What is WESPAK-INT? The acronym stands for Wetland Ecosystem Services Protocol for Alaska. This version of WESP has been regionalized for the Alaskan Interior (INT). Other versions have been developed for Southeast Alaska as well as several Lower 48 states and Canadian provinces.

WESPAK-INT is a standardized method for rapidly assessing most of the important natural functions of wetlands in the Interior of Alaska, including water storage, permafrost protection, fish and wildlife habitat support, and others. It responds to a need for a tool that can be applied rapidly by one trained person during a single visit to a wetland, which standardizes the data collected and the way it is interpreted, to indirectly yield relative estimates of a wide variety of important wetland functions and their associated benefits. This need exists because measuring the natural functions of wetlands directly is expensive and may require years of data collection. Although a team of multidisciplinary experts could visit a wetland and render opinions about each of its functions, few applicants for wetland permits can afford this and many do not have access to personnel who are knowledgeable about wetland biogeochemistry, as well as hydrology, botany, soils, aquatic biology, and wildlife, as would be necessary to properly assess all important wetland functions. Entities that are responsible for managing and protecting wetlands do not have unlimited staff to provide such services and expertise either.

The scores and ratings that WESPAK-INT generates are intended for making informed decisions about wetland avoidance, minimization, and replacement. WESPAK-INT can also be used with other tools and measurements to monitor wetland restoration projects and to help assure that wetland restoration efforts offset the unavoidable loss of specific functions and benefits in other wetlands, not just loss of their area.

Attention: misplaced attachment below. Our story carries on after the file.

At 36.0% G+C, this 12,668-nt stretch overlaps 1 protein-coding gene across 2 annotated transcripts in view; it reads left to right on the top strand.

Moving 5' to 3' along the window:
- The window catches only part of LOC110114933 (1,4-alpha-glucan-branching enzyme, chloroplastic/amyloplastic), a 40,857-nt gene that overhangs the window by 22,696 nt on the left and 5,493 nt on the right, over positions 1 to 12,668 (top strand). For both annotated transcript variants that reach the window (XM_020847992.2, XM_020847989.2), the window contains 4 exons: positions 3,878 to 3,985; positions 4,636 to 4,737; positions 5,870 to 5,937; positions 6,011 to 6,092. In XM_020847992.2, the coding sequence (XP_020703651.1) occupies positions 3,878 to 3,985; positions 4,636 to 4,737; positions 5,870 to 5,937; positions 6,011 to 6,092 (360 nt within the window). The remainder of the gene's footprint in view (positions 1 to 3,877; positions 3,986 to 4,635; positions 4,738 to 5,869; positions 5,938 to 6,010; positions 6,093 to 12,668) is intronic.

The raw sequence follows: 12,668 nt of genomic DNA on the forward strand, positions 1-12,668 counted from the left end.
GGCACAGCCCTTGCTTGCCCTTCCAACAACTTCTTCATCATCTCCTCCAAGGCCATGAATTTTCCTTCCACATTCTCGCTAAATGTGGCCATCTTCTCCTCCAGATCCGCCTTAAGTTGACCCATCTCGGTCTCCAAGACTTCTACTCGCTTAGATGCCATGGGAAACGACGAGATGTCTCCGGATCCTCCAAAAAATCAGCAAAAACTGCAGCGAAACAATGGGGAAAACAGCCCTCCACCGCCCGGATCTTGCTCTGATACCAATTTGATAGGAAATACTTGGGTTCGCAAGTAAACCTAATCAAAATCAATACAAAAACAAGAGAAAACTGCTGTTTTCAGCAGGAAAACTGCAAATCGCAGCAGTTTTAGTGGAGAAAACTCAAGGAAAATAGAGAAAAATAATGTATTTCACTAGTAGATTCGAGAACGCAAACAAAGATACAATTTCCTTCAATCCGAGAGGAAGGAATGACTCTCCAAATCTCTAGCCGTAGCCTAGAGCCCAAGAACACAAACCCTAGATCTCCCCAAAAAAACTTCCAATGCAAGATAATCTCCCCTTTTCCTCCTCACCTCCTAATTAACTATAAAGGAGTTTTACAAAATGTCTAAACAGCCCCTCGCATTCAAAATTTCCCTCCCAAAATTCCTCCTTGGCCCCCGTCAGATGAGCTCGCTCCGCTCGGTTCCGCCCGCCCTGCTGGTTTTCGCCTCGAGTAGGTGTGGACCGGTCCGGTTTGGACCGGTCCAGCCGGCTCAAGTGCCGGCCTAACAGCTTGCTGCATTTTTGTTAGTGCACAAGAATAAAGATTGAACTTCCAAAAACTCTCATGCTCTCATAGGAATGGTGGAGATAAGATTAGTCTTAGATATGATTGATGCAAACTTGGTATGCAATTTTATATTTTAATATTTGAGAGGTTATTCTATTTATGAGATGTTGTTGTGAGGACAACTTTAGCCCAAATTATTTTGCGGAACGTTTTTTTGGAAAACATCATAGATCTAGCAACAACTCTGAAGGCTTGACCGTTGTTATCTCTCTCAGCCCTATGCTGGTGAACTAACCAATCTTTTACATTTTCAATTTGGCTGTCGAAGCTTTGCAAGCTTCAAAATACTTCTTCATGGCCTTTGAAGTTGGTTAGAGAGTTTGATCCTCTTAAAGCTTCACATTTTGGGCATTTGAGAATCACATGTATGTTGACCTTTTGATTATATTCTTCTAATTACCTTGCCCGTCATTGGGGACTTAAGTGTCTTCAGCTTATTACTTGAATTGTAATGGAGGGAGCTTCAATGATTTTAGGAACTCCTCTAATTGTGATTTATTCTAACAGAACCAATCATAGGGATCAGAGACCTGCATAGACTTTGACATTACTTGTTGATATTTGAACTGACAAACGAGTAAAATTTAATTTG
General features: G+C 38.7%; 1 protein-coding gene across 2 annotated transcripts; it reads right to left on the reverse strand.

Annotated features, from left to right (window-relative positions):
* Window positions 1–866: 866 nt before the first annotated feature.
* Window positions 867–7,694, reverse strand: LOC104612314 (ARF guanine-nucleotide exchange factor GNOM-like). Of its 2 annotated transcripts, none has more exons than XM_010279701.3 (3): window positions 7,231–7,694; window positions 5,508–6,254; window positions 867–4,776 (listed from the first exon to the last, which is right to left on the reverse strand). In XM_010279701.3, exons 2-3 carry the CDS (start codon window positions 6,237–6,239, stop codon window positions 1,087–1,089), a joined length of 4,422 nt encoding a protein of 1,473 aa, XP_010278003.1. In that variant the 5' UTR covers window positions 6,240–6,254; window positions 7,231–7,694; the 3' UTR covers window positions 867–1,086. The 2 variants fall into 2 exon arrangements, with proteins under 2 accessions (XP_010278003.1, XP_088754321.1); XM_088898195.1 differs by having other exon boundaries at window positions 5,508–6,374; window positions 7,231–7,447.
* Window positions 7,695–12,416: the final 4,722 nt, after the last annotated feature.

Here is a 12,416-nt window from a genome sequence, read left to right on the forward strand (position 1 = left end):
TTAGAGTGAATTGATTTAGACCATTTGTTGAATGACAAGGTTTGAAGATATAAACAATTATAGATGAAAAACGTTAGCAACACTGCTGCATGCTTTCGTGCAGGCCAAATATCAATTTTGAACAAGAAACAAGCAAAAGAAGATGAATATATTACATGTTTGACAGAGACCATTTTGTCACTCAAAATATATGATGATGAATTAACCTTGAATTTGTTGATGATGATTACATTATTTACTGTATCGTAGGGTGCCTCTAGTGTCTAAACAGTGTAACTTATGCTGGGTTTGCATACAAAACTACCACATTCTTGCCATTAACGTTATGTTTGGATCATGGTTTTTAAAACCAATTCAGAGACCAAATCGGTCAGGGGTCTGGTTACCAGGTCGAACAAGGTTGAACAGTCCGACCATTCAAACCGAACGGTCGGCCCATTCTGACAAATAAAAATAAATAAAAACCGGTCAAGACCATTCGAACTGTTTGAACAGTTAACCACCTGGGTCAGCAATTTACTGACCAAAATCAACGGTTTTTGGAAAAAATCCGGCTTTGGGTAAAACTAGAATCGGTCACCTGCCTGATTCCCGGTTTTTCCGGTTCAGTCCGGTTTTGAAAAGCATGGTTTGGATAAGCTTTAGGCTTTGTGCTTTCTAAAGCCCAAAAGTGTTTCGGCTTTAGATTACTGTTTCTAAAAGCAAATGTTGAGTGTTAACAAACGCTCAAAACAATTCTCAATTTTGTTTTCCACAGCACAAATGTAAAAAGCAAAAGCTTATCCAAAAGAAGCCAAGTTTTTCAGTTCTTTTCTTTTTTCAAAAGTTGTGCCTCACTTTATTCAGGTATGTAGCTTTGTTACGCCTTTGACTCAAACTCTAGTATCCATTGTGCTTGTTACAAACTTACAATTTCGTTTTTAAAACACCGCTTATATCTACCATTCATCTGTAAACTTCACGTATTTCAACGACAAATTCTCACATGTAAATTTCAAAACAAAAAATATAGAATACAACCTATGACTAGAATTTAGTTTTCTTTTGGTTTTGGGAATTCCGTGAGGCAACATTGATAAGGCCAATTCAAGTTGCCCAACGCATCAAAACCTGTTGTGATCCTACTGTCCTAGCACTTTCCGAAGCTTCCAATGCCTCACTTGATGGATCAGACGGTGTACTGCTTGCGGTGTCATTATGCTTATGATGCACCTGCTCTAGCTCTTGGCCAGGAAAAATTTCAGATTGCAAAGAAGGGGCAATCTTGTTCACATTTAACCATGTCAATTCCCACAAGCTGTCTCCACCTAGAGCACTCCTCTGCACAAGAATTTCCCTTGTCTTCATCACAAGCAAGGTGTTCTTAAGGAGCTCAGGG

WESPAK-INT File Citations


Smith, M., N. J. Walker, I. J. Stenhouse, C. M. Free, M. Kirchhoff, O. Romanenko, S. Senner, N. Warnock, and V. Mendenhall, 2014. Important Bird Areas of Alaska. Audubon Alaska, Anchorage, AK.


Data available from the USGS at:  https://apps.nationalmap.gov/services/


Hoffman, F.M., J. Kumar, R.T. Mills, and W.W. Hargrove. 2013. Representativeness-based sampling network design for the State of Alaska. Landscape Ecology 28:1567-1586.


Derived from: U.S. Geological Survey (1980). Geologic map of Alaska. Reston, Va.


Kittel, T.G.F., N.A. Rosenbloom, C. Kaufman, J.A. Royle, C. Daly, H.H. Fisher, W.P. Gibson, S. Aulenbach, D.N. Yates, R. McKeown, D.S. Schimel, and VEMAP2 PARTICIPANTS. 2016. VEMAP 2: Monthly Historical and Future Climate Data, Alaska, USA. ORNL DAAC, Oak Ridge, Tennessee, USA. http://dx.doi.org/10.3334/ORNLDAAC/1344